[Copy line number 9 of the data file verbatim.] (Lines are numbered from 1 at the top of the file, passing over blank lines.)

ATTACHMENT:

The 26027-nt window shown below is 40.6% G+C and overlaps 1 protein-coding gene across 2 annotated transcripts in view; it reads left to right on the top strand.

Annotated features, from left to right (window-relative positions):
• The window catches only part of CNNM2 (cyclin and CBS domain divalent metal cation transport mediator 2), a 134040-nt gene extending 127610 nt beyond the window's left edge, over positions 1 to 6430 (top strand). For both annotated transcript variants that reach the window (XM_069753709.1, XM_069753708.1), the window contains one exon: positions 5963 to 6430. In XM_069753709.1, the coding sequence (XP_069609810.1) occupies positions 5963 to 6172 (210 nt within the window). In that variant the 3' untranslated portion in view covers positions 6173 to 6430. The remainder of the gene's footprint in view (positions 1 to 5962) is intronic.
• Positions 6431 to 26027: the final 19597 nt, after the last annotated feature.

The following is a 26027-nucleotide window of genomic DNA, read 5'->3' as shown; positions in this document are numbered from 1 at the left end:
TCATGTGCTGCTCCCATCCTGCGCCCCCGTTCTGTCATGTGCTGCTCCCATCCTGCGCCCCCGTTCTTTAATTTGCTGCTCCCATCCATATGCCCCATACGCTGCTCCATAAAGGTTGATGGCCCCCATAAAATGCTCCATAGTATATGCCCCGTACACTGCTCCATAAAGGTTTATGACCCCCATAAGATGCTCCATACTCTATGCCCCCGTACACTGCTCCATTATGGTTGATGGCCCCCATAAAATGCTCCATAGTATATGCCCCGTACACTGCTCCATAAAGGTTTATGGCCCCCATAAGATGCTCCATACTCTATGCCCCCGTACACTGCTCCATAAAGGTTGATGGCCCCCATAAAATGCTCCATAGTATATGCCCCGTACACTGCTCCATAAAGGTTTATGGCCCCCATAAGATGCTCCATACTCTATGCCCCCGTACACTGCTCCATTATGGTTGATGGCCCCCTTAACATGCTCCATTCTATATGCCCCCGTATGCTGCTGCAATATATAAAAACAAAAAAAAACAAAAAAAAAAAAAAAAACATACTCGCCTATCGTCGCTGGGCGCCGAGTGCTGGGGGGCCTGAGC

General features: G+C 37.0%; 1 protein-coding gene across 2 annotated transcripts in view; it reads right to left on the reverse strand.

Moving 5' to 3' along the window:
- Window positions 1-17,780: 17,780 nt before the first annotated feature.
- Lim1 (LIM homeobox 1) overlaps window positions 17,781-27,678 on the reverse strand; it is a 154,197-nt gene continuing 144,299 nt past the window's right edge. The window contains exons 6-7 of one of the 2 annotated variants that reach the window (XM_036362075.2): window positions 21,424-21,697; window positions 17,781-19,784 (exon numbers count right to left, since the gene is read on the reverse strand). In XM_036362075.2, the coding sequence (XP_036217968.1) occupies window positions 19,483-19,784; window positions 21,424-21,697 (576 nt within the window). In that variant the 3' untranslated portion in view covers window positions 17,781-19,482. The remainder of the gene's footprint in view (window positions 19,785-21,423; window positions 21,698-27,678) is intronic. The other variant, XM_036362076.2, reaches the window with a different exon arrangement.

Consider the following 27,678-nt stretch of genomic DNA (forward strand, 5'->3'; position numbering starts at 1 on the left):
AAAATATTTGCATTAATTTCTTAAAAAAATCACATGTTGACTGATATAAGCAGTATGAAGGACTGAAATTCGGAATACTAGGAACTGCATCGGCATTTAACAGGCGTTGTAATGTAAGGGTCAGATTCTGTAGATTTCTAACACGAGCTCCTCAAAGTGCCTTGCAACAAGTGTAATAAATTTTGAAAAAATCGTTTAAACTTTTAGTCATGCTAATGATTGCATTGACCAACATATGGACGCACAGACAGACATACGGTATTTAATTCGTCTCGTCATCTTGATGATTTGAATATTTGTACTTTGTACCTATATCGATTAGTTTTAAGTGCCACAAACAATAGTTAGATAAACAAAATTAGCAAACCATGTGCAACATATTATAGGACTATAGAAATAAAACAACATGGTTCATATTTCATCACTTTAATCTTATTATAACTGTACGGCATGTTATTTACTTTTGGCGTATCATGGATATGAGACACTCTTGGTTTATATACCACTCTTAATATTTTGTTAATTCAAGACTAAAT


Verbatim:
- Window positions 1-17,780: 17,780 nt before the first annotated feature.